High country land near Queenstown, including the Remarkables, needs to be made into a national park, Federated Mountain Clubs says.
President Peter Wilson said the proposed Remarkables National Park in Otago-Southland would span a vast area, including the namesake mountain range and the watersheds of several rivers.
Mr Wilson said the area already contained large tracts of conservation land, but suffered from a lack of national recognition.
He said it was the third time conservationists had tried to get the area classified as a national park.
"Tramping as a core sport is booming for Kiwis, so is hunting, so is fishing," he said.
"So what we are seeing is a huge re-emergence of New Zealanders' interest in the outdoors. So we think now is the time to put that centre stage and ask politicians to establish a new national park."
Mr Wilson told Afternoons with Jesse Mulligan it gave the "internationally significant" landscape proper protection.
"It's what is known as stewardship land, so one-third of all the conservation estate in New Zealand, - or 10 percent of the total land area - has actually suffered from a lack of protection because the government has never got around to classifying it."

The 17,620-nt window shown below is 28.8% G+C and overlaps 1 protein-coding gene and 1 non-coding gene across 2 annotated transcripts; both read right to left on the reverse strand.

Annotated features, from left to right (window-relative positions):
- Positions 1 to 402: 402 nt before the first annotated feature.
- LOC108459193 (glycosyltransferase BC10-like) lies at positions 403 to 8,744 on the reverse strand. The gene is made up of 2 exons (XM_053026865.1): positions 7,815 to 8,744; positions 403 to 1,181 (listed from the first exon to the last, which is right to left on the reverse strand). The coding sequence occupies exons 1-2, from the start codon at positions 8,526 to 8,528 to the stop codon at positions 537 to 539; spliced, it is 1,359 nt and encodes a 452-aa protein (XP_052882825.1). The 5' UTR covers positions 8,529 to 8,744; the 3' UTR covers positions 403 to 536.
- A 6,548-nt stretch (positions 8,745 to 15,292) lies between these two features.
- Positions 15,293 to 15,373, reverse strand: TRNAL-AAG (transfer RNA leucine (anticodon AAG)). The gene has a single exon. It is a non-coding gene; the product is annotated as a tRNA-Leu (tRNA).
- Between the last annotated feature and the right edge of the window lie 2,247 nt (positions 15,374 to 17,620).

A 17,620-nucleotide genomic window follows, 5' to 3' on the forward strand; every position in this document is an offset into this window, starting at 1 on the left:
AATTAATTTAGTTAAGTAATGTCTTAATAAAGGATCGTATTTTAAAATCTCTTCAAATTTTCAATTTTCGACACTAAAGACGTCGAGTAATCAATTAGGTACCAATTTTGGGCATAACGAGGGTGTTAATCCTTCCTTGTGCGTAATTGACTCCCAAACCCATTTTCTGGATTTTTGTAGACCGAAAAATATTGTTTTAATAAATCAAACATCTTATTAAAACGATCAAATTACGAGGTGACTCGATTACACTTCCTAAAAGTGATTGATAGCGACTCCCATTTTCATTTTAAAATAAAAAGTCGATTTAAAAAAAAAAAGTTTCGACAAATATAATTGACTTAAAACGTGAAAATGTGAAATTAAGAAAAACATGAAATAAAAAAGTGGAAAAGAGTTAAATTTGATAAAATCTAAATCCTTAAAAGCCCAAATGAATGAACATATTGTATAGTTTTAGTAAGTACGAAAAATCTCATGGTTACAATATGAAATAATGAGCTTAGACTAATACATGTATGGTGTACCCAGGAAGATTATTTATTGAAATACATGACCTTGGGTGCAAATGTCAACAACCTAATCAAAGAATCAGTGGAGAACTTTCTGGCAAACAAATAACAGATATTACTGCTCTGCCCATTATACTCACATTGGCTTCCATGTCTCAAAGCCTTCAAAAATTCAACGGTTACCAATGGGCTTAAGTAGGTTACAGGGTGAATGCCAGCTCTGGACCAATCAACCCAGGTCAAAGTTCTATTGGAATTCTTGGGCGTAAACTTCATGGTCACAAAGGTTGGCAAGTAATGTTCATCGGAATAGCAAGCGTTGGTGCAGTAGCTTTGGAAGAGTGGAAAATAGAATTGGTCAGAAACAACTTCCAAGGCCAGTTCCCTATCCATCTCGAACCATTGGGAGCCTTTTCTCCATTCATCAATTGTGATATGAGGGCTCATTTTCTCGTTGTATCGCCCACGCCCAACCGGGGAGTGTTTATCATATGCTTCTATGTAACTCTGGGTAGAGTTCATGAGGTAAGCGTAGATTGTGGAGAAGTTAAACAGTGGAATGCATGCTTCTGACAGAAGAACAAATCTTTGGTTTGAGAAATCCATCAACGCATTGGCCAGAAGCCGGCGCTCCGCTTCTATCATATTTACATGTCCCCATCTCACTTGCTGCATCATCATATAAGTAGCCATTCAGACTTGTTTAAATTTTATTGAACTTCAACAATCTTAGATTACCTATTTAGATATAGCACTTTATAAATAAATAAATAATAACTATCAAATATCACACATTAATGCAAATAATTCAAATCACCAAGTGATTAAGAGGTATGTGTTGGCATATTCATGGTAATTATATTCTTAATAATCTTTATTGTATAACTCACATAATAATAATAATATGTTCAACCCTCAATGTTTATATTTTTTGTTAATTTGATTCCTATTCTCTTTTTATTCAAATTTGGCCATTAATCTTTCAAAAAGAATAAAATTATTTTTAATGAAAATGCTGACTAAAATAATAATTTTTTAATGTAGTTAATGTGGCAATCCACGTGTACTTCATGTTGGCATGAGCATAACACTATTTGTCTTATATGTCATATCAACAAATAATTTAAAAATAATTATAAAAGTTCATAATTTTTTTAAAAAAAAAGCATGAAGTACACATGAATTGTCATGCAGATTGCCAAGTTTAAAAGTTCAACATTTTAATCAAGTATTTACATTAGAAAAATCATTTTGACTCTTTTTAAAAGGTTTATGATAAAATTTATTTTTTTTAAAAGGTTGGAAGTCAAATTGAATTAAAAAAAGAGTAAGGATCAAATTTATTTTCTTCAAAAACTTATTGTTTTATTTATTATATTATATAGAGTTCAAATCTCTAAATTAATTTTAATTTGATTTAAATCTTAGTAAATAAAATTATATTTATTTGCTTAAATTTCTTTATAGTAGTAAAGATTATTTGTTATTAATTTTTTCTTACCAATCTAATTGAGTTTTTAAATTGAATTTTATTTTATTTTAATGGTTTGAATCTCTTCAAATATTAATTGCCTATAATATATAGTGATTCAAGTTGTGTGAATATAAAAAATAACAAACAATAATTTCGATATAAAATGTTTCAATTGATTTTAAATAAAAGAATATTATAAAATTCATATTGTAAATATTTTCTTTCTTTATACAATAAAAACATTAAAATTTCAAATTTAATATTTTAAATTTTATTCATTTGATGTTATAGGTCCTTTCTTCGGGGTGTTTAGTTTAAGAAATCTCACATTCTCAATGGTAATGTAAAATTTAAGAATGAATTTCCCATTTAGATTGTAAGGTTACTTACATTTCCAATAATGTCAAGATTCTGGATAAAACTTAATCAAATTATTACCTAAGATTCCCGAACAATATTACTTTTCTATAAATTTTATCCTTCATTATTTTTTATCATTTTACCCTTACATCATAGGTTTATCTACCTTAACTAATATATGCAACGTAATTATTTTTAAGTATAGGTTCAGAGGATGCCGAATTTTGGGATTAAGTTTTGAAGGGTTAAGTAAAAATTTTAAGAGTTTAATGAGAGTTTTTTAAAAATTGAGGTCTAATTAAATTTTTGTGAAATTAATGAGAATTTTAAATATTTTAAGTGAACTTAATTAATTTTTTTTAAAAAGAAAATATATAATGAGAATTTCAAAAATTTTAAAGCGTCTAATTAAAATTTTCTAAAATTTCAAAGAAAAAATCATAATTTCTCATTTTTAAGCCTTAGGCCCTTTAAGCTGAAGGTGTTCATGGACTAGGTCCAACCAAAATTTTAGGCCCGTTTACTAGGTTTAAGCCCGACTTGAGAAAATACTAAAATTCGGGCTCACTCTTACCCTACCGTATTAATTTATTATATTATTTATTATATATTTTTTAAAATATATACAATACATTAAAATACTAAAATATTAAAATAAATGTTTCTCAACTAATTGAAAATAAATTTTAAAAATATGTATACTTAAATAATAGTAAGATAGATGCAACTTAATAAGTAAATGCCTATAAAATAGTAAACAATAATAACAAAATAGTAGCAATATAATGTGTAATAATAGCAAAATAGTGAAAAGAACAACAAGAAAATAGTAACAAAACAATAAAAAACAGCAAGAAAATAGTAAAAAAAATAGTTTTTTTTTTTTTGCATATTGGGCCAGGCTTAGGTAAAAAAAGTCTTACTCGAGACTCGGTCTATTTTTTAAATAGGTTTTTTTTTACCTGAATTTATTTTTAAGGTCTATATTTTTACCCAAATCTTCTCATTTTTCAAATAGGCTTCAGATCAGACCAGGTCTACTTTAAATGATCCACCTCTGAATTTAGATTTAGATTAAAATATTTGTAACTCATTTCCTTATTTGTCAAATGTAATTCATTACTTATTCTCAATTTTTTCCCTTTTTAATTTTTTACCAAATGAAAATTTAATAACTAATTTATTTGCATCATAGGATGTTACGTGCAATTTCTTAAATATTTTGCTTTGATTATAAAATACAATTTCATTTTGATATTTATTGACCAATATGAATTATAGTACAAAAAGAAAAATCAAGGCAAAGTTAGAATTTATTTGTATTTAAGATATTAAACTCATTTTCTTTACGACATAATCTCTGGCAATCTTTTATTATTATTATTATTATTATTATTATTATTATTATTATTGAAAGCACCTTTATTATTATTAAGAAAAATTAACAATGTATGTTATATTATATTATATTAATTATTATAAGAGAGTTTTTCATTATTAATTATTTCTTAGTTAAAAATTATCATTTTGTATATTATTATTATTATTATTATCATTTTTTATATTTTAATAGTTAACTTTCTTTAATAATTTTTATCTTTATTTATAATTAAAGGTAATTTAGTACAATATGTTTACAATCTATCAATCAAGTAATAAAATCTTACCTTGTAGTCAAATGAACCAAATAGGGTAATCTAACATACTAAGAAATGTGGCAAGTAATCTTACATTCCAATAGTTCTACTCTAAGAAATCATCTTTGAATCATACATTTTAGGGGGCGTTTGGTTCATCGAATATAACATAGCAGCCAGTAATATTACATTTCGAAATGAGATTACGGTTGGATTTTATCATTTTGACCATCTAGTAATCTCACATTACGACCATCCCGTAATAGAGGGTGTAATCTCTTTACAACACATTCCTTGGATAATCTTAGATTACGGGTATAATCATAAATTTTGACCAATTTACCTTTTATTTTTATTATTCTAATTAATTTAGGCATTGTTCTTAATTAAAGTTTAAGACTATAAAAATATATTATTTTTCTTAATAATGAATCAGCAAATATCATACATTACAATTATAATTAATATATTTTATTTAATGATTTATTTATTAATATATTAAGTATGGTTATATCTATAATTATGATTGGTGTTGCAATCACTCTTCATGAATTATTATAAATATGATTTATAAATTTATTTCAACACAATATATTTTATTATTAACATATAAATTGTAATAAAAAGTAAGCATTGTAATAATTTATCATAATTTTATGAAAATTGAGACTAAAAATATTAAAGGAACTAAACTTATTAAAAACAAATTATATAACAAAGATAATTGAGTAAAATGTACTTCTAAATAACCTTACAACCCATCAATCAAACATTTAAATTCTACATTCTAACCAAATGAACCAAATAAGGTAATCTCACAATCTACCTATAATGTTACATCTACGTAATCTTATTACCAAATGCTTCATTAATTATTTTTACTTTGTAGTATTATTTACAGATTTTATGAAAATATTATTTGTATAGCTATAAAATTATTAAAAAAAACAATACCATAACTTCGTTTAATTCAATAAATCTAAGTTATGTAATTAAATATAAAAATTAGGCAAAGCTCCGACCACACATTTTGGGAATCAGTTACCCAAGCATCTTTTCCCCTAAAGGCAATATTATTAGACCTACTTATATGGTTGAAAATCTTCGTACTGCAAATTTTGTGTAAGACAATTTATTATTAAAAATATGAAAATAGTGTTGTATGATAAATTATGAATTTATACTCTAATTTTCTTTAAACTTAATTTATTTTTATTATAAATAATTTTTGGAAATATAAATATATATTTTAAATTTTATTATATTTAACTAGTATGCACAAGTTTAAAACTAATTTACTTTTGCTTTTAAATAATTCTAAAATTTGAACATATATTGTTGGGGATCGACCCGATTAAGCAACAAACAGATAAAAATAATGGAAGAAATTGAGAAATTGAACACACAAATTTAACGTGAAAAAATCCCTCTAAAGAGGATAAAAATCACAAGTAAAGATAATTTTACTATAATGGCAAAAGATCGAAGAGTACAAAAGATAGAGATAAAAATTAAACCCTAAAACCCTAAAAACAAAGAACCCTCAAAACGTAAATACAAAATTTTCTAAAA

Changing the status to a national park would help get funding for combating pest and predator threats, he said.
"Putting a new national park in that area, centre stage, also helps to say to New Zealanders and tourists that we've got other areas you can enjoy as well.
"It help relieves some of the pressure in other areas."
Mr Wilson said it was an area for all New Zealanders.
"You can tramp there, you can climb there - it's the pre-eminent place for ice climbing in winter. You can go hunting, horse-riding, four-wheel driving in summer, a little bit of snow-mobiling in winter in the right places.
"So we would say it's a national park for everyone, certainly one of the most accesable national parks, anyone can go there."
Conservation Minister Maggie Barry disputes the claim that turning the land into a national park would give it extra funding.
Ms Barry said much of the area was already protected under the Conservation Act and the Reserves Act.